With compassion and profundity of vision, Rodriguez offers a compelling view of modern spirituality that is as multifaceted...

DARLING

A SPIRITUAL AUTOBIOGRAPHY

An acclaimed gay intellectual and journalist’s musings on the state of and interrelationship among Christianity, Judaism and Islam in the post-9/11 digital age.

In this collection of essays, Rodriguez stylishly delves into the meaning of life, death, sexuality and the printed word in the 21st century by examining his own Christian faith. The events of 9/11 awakened him to the fact that the God he worshipped as a Catholic was “the same desert God [to which] the terrorists prayed.” He went to Jerusalem to experience the “ecology” of the place that gave rise to not only Christianity, but also Judaism and Islam. In the emptiness of the desert, the printed word came to have sacred status for all three religions. What partially distinguished them were notions of paradise. “For Jews,” he writes, “Eden was pre-desert [and] [f]or Christians and Muslims, paradise…[was] post-desert.” Rodriguez transforms his insights into lenses through which he views not only himself and the gay community to which he belongs, but also American culture. A friend’s Easter Sunday death from AIDS in the Las Vegas desert becomes an occasion to ponder the campy neon paradise the city represents. A beloved female friend he refers to only as “Darling” becomes the focal point for witty meditations on how Rodriguez’s own place as a homosexual in both the church and society depends on female empowerment, or lack thereof. The death of newspapers becomes a way for the author to reflect on the rise of technology. In this new “enlarging, unstable [and] ethereal” world, the former weightiness of words has been replaced by a disturbing relativism. Like newspapers, sacred texts such as the Bible, Torah and Quran become little more than objects stripped of meaning.

With compassion and profundity of vision, Rodriguez offers a compelling view of modern spirituality that is as multifaceted as it is provocative.

Pub Date: Oct. 7, 2013

ISBN: 978-0-670-02530-5

Page Count: 256

Publisher: Viking

Review Posted Online: Aug. 7, 2013

Kirkus Reviews Issue: Sept. 1, 2013

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If the authors are serious, this is a silly, distasteful book. If they are not, it’s a brilliant satire.

THE 48 LAWS OF POWER

The authors have created a sort of anti-Book of Virtues in this encyclopedic compendium of the ways and means of power.

Everyone wants power and everyone is in a constant duplicitous game to gain more power at the expense of others, according to Greene, a screenwriter and former editor at Esquire (Elffers, a book packager, designed the volume, with its attractive marginalia). We live today as courtiers once did in royal courts: we must appear civil while attempting to crush all those around us. This power game can be played well or poorly, and in these 48 laws culled from the history and wisdom of the world’s greatest power players are the rules that must be followed to win. These laws boil down to being as ruthless, selfish, manipulative, and deceitful as possible. Each law, however, gets its own chapter: “Conceal Your Intentions,” “Always Say Less Than Necessary,” “Pose as a Friend, Work as a Spy,” and so on. Each chapter is conveniently broken down into sections on what happened to those who transgressed or observed the particular law, the key elements in this law, and ways to defensively reverse this law when it’s used against you. Quotations in the margins amplify the lesson being taught. While compelling in the way an auto accident might be, the book is simply nonsense. Rules often contradict each other. We are told, for instance, to “be conspicuous at all cost,” then told to “behave like others.” More seriously, Greene never really defines “power,” and he merely asserts, rather than offers evidence for, the Hobbesian world of all against all in which he insists we live. The world may be like this at times, but often it isn’t. To ask why this is so would be a far more useful project.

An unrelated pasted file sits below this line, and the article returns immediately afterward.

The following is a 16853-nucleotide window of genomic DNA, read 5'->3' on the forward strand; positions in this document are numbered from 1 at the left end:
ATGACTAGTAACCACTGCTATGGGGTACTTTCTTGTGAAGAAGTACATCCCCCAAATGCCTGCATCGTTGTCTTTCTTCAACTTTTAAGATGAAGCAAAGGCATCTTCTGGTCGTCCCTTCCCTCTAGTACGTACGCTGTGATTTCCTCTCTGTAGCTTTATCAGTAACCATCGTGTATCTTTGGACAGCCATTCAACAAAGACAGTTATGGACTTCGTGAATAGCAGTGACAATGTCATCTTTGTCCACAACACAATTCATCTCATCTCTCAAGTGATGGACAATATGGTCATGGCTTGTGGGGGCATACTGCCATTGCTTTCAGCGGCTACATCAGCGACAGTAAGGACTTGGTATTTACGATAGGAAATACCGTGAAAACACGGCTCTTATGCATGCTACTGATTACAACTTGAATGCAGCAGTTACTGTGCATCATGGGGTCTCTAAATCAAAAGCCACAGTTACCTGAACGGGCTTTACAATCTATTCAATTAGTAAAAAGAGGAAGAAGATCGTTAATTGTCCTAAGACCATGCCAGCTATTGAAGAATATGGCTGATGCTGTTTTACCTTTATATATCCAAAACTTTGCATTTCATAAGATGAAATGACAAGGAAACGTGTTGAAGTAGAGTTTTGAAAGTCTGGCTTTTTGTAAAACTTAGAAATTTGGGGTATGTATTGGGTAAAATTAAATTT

If the authors are serious, this is a silly, distasteful book. If they are not, it’s a brilliant satire.

Pub Date: Sept. 1, 1998

ISBN: 0-670-88146-5

Page Count: 430

Publisher: Viking

Review Posted Online: May 20, 2010

Kirkus Reviews Issue: July 15, 1998

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The author's youthfulness helps to assure the inevitable comparison with the Anne Frank diary although over and above the...

NIGHT

Elie Wiesel spent his early years in a small Transylvanian town as one of four children. 

He was the only one of the family to survive what Francois Maurois, in his introduction, calls the "human holocaust" of the persecution of the Jews, which began with the restrictions, the singularization of the yellow star, the enclosure within the ghetto, and went on to the mass deportations to the ovens of Auschwitz and Buchenwald. There are unforgettable and horrifying scenes here in this spare and sombre memoir of this experience of the hanging of a child, of his first farewell with his father who leaves him an inheritance of a knife and a spoon, and of his last goodbye at Buchenwald his father's corpse is already cold let alone the long months of survival under unconscionable conditions. 

The author's youthfulness helps to assure the inevitable comparison with the Anne Frank diary although over and above the sphere of suffering shared, and in this case extended to the death march itself, there is no spiritual or emotional legacy here to offset any reader reluctance.

Pub Date: Jan. 16, 2006

ISBN: 0374500010

Page Count: 120

Publisher: Hill & Wang

Review Posted Online: Oct. 7, 2011

Kirkus Reviews Issue: Jan. 15, 2006

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